Dennis D. McDonald ( consults from Alexandria Virginia. His services include writing & research, proposal development, and project management. Follow him on Google+. He publishes on and aNewDomain and volunteers with the Alexandria Film Festival. He is also on Linkedin. To subscribe to emailed updates about additions to this web site click here.

Happy Birthday SETI

By Dennis D. McDonald

The March 29 Are We Alone program titled SETI: Now What? celebrates 50 years of the search for extraterrestrial intelligence. Included are interviews with current and former participants, a description of the famous Drake Equation (by Drake), and, of course, memories of Carl Sagan. It’s a great podcast.

I can never listen or read about this topic without pondering my own beliefs about the existence of sentient life existing somewhere else in the universe. My basic belief is pretty much summed up by what Ellie Arroway’s dad told her in the movie Contact when young Ellie (Sparks) asked him about life on other worlds:

I don’t know, Sparks. But I guess I’d say if it is just us… seems like an awful waste of space.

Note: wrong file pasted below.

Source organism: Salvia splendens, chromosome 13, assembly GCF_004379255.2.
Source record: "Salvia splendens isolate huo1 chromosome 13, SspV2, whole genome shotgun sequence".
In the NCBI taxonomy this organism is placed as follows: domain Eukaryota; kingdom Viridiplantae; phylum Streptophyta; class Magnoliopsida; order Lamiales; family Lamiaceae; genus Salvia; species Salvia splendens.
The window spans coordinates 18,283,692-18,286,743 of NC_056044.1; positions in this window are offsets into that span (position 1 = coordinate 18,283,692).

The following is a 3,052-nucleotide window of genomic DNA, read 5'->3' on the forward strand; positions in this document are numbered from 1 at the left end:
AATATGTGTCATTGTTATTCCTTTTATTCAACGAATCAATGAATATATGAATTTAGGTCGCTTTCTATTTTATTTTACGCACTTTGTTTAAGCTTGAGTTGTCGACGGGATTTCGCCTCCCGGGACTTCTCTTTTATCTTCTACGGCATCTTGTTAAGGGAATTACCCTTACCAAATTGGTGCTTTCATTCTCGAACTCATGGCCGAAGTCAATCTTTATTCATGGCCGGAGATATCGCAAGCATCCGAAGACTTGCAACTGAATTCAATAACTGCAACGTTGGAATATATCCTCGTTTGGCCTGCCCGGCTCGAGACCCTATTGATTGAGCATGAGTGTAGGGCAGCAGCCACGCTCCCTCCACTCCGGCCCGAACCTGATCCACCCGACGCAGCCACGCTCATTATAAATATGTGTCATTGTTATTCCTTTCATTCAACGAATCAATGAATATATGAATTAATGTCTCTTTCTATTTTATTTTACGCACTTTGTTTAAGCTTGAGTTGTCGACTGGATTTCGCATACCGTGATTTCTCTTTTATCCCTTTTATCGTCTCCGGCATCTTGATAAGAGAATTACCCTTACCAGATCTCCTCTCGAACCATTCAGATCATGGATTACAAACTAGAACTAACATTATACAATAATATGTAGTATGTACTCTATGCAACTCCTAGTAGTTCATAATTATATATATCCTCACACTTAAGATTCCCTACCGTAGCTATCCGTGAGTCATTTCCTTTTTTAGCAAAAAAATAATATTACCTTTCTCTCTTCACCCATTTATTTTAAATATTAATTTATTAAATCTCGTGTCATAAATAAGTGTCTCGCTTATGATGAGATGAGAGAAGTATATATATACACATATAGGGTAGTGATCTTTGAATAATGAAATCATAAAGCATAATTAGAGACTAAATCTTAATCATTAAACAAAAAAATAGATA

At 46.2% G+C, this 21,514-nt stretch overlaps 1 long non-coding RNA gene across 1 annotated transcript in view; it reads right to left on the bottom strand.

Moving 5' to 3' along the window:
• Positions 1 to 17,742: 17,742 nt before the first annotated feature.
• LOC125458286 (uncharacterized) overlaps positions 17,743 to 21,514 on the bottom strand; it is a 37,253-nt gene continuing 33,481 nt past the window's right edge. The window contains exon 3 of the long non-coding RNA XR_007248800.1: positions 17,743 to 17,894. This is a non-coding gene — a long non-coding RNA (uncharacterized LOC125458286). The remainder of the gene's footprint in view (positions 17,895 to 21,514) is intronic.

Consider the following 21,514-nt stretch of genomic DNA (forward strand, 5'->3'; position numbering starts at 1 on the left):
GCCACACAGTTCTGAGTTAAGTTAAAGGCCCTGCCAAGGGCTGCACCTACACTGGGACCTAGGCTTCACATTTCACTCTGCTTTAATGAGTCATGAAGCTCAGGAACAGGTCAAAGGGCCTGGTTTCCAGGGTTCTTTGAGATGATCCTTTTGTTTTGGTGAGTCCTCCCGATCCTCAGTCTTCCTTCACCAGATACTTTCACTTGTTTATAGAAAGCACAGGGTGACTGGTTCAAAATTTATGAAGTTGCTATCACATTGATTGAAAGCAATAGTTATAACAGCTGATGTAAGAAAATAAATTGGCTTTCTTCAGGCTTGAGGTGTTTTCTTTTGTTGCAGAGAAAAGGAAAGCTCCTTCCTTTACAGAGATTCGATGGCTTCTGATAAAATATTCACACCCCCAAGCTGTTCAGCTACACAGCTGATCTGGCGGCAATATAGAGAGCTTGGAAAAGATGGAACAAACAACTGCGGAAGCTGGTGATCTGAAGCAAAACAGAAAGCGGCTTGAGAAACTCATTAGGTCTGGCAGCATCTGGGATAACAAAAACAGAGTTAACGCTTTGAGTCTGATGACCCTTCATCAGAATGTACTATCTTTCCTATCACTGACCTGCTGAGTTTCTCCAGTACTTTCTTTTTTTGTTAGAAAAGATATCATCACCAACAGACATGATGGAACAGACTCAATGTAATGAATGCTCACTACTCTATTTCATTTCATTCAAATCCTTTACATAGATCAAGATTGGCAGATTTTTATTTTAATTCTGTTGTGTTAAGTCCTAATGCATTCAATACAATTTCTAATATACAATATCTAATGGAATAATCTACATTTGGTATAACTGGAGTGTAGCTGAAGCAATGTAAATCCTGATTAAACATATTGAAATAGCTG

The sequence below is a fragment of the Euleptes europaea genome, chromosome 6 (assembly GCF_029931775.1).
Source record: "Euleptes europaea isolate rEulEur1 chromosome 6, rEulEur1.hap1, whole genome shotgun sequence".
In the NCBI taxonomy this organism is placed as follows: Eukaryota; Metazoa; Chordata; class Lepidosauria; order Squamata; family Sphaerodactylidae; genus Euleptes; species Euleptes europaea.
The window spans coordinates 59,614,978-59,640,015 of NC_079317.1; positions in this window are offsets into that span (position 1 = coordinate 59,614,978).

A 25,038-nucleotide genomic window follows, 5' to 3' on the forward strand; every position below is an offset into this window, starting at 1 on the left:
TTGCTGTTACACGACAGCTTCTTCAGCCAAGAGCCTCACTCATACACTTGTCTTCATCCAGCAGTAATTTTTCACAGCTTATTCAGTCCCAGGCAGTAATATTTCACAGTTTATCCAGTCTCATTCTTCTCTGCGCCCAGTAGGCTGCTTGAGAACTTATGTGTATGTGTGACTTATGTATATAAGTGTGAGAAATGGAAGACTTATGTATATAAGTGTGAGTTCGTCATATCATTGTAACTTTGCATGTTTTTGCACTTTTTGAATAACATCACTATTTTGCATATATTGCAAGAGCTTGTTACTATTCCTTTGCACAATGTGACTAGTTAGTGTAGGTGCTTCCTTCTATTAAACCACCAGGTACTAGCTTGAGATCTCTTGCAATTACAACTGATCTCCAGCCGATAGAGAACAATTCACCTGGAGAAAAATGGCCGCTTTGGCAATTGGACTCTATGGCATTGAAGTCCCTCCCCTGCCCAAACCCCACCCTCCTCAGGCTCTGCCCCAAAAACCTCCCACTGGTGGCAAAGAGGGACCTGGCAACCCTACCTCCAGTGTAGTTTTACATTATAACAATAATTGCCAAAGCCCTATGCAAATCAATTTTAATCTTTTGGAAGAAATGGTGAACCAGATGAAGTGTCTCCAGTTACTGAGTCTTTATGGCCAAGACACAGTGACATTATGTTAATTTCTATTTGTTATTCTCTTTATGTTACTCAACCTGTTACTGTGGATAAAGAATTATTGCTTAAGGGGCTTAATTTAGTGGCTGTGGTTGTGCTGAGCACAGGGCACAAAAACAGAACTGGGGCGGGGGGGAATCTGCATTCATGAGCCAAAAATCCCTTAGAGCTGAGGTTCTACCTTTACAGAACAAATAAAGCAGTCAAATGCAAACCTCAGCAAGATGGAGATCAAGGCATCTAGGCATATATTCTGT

Note that I have used the word “belief.” People may believe in life on other worlds but we don’t really have any evidence yet that such life exists. And even if there are “billions and billions” of other habitable (whatever that means) planets, the possibility also exists that the occurrence probability of the incredible sequence of events we call “evolution” here on earth may also be infinitesimally small.

I certainly hope not, but “hope” and “belief” have to be balanced against facts. As discussed by the participants in this podcast, we haven’t heard anything yet.

That doesn’t mean the search isn’t worth it. But I admit that I would also like to see more attention paid to Jupiter’s moon Europa. If we were to find some sort of evolved life there under the ice  I would think that would significantly increase my belief in the likelihood that intelligent life has evolved elsewhere — and that SETI may actually hear something one day.

Copyright (c) 2010 by Dennis D. McDonald

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